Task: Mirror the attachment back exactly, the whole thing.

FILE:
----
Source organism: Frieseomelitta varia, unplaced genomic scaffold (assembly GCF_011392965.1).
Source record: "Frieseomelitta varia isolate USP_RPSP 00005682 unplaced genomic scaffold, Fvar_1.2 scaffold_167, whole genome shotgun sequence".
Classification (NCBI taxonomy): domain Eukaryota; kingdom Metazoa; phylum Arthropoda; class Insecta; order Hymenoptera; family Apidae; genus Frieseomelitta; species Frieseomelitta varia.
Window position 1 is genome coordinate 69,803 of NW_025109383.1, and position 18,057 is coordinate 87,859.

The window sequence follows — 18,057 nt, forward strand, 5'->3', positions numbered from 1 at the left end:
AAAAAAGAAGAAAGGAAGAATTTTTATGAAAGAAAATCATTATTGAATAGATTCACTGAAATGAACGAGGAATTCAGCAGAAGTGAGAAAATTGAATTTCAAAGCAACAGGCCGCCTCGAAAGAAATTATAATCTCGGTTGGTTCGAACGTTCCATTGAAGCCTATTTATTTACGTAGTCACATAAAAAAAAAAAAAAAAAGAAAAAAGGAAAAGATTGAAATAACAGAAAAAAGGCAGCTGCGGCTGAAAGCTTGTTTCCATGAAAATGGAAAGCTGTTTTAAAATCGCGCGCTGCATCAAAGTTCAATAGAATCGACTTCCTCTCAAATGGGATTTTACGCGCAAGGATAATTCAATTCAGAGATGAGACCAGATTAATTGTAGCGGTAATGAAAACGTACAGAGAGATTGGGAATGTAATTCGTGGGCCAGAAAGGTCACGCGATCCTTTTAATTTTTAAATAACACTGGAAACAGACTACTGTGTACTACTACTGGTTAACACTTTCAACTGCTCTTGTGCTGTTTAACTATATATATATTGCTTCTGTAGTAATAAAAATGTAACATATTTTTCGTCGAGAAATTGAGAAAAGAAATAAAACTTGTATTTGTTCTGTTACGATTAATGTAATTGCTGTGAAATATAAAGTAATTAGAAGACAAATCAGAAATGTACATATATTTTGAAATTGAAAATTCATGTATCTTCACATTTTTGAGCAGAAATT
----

Source organism: Frieseomelitta varia, unplaced genomic scaffold (assembly GCF_011392965.1).
Source record: "Frieseomelitta varia isolate USP_RPSP 00005682 unplaced genomic scaffold, Fvar_1.2 scaffold_167, whole genome shotgun sequence".
Classification (NCBI taxonomy): domain Eukaryota; kingdom Metazoa; phylum Arthropoda; class Insecta; order Hymenoptera; family Apidae; genus Frieseomelitta; species Frieseomelitta varia.
Window position 1 is genome coordinate 69,803 of NW_025109383.1, and position 18,057 is coordinate 87,859.

The window sequence follows — 18,057 nt, forward strand, 5'->3', positions numbered from 1 at the left end:
AAAAAAGAAGAAAGGAAGAATTTTTATGAAAGAAAATCATTATTGAATAGATTCACTGAAATGAACGAGGAATTCAGCAGAAGTGAGAAAATTGAATTTCAAAGCAACAGGCCGCCTCGAAAGAAATTATAATCTCGGTTGGTTCGAACGTTCCATTGAAGCCTATTTATTTACGTAGTCACATAAAAAAAAAAAAAAAAAGAAAAAAGGAAAAGATTGAAATAACAGAAAAAAGGCAGCTGCGGCTGAAAGCTTGTTTCCATGAAAATGGAAAGCTGTTTTAAAATCGCGCGCTGCATCAAAGTTCAATAGAATCGACTTCCTCTCAAATGGGATTTTACGCGCAAGGATAATTCAATTCAGAGATGAGACCAGATTAATTGTAGCGGTAATGAAAACGTACAGAGAGATTGGGAATGTAATTCGTGGGCCAGAAAGGTCACGCGATCCTTTTAATTTTTAAATAACACTGGAAACAGACTACTGTGTACTACTACTGGTTAACACTTTCAACTGCTCTTGTGCTGTTTAACTATATATATATTGCTTCTGTAGTAATAAAAATGTAACATATTTTTCGTCGAGAAATTGAGAAAAGAAATAAAACTTGTATTTGTTCTGTTACGATTAATGTAATTGCTGTGAAATATAAAGTAATTAGAAGACAAATCAGAAATGTACATATATTTTGAAATTGAAAATTCATGTATCTTCACATTTTTGAGCAGAAATT